Career Testing
Career Testing
Career Testing
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Useful Freelance Terms You Should Know About


Joining the world of freelancing is a world that can confuse. You’ll come in contact with a range of terms you’ve never heard about before. If you’re wondering what that word in your contract says or why your client keeps asking you for something you’ve never heard of, you’re in the right place. Read through this useful list of freelance terms and you’ll have no problems navigating the treacherous world of freelance jargon.

Advertorial – The business wanting to advertise themselves have created an article and paid the publication for it. It appears as a normal article, but it’s actually sponsored by a business.

Bio – This is a brief description about you as a writer. You may have to write one of these for a magazine or newspaper.

Body – The body of an article is the bulk of the article between the introduction and the conclusion. This is where the majority of your content is.

Byline – This is your name at the top of the article. Your name at the bottom of an article is known as a tagline.

Caption – A brief description of an image.

Charticle – This is a short article dominated by a large graphic image. These tend to appear in women’s magazines these days.

Clip – A piece of work you’re proud of in your portfolio. This is essentially your hall of fame that you will show to potential clients. It can be anything from a ghostwritten article to website copy.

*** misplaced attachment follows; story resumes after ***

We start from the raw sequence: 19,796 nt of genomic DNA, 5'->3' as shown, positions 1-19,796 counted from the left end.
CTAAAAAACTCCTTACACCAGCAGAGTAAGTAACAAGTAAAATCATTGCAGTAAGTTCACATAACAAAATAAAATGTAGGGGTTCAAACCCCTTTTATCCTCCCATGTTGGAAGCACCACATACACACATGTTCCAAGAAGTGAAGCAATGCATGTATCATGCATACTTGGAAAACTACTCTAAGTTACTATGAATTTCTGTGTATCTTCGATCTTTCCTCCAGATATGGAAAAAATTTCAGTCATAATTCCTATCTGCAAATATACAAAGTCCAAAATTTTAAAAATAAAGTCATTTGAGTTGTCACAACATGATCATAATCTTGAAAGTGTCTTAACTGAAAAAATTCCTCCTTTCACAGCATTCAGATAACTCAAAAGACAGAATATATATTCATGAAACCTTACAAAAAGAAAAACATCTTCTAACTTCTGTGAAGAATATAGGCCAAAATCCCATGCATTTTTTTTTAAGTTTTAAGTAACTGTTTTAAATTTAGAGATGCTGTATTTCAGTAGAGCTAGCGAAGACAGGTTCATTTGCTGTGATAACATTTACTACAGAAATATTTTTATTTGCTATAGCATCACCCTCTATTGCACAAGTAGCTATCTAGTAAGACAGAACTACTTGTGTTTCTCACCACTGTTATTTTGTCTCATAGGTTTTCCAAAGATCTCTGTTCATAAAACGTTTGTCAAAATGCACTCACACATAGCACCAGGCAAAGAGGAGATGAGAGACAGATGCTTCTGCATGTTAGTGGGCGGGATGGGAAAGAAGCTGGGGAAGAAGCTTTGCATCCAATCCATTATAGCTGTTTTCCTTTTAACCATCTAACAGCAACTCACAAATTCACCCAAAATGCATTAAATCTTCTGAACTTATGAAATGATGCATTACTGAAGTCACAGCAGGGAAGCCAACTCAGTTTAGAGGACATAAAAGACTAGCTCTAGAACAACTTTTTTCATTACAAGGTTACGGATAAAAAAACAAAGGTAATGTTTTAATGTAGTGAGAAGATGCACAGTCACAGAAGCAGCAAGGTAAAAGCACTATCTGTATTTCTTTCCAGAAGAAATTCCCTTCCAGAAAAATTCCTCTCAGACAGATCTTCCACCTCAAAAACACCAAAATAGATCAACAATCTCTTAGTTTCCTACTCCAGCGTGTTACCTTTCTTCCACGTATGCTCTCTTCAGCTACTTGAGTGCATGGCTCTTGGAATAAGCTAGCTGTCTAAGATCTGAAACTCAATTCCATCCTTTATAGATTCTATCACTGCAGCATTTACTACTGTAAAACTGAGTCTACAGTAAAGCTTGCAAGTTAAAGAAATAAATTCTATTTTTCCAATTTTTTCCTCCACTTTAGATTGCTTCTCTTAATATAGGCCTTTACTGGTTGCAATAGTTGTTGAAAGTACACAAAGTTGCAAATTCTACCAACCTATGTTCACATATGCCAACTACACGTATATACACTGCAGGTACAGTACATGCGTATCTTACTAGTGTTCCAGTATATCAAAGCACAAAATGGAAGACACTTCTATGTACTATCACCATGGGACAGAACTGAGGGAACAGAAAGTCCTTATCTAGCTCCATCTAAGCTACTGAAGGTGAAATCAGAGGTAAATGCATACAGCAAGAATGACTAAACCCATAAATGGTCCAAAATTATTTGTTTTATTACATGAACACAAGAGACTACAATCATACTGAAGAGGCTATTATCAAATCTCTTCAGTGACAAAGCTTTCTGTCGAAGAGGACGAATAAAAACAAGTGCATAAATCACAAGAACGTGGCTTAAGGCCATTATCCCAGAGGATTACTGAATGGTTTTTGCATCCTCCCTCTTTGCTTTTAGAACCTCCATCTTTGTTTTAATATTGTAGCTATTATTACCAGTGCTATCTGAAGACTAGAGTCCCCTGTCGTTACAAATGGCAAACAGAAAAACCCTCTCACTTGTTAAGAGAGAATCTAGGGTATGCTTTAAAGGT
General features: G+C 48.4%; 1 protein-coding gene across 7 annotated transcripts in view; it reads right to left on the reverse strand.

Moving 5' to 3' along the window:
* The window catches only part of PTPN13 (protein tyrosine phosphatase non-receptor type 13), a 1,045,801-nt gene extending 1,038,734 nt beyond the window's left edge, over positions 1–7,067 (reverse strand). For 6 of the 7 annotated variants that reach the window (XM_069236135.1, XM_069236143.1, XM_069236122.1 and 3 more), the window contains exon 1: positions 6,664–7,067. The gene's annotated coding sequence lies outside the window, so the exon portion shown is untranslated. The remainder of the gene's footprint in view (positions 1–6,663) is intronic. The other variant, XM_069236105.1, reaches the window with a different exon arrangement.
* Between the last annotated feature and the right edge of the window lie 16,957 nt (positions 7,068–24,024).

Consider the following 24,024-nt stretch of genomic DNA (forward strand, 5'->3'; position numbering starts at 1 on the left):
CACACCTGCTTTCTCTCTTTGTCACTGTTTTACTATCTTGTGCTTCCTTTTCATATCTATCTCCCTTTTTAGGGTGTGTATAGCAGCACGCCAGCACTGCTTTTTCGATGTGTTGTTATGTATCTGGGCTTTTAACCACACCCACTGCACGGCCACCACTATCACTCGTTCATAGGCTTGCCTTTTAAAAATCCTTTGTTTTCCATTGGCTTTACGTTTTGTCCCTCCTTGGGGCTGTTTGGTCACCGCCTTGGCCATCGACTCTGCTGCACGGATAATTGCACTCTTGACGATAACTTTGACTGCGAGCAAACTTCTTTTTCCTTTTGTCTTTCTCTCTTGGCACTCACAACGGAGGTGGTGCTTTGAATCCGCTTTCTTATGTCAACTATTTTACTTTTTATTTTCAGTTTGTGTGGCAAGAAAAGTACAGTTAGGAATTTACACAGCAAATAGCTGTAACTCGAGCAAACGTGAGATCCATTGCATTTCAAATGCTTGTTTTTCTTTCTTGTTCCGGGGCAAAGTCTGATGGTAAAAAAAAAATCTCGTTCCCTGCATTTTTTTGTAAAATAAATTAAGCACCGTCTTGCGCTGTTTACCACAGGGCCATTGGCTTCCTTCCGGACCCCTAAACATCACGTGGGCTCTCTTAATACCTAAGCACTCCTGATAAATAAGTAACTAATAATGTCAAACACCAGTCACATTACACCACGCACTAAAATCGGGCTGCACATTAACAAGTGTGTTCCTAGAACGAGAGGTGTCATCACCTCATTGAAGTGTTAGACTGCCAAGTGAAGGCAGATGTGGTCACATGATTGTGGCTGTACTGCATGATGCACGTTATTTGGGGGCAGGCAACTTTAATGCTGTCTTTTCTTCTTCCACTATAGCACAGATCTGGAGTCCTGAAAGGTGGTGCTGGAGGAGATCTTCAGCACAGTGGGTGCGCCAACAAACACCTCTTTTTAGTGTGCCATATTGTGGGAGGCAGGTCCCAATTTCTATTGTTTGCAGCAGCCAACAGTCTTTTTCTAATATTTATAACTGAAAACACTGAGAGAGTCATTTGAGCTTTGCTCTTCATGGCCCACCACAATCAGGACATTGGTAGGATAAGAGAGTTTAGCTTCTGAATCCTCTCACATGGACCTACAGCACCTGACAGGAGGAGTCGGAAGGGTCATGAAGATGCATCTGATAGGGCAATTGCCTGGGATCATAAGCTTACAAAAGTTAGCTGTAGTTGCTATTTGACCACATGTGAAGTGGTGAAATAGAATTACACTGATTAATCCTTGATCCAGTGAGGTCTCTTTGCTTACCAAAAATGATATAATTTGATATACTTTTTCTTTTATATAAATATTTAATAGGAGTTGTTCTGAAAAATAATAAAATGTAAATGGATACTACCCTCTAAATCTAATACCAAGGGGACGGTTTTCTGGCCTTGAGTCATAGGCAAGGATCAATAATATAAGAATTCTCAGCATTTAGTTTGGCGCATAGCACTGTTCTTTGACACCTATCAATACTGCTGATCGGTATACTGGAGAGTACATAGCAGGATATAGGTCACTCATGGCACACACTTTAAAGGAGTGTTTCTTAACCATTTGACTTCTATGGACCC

Conflict of interest – This is where a personal or professional connection has a link to what you’re writing about. Any conflict of interest must be revealed clearly, or you could be breaking the law. Most conflicts of interest can be avoided with a minimal amount of effort.

Consumer publication – These are magazines and newspapers you’ll find sitting on newsstands. These are the publications the general public see. If you’re still trying to convince your family and friends you have a real job, it’s great to have a piece published in a consumer magazine.

Copy – A technical term for the words that you write.

Copywriting – This is a term applied to writing promotional content for businesses. It’s an extremely lucrative side of freelance writing.

Creative brief – This is a description of the project you’re working on. It’s something an agency or business client will likely send you to inform you about what the project will entail and what goal you need to fulfil.

Custom publication – This is a publication released by a magazine publisher. It may be a print publication or an online publication.

Dek – The second part of a headline, often displayed in italics. In newspapers it’s positioned under the main headline.

Deliverable – The deliverables are what you’re supposed to submit to complete the project. This could range from a single article to a full document of web copy.

Dummy copy – Placeholder copy placed onto a website for layout purposes. The most common dummy copy is the Latin ‘lorem ipsum’ copy.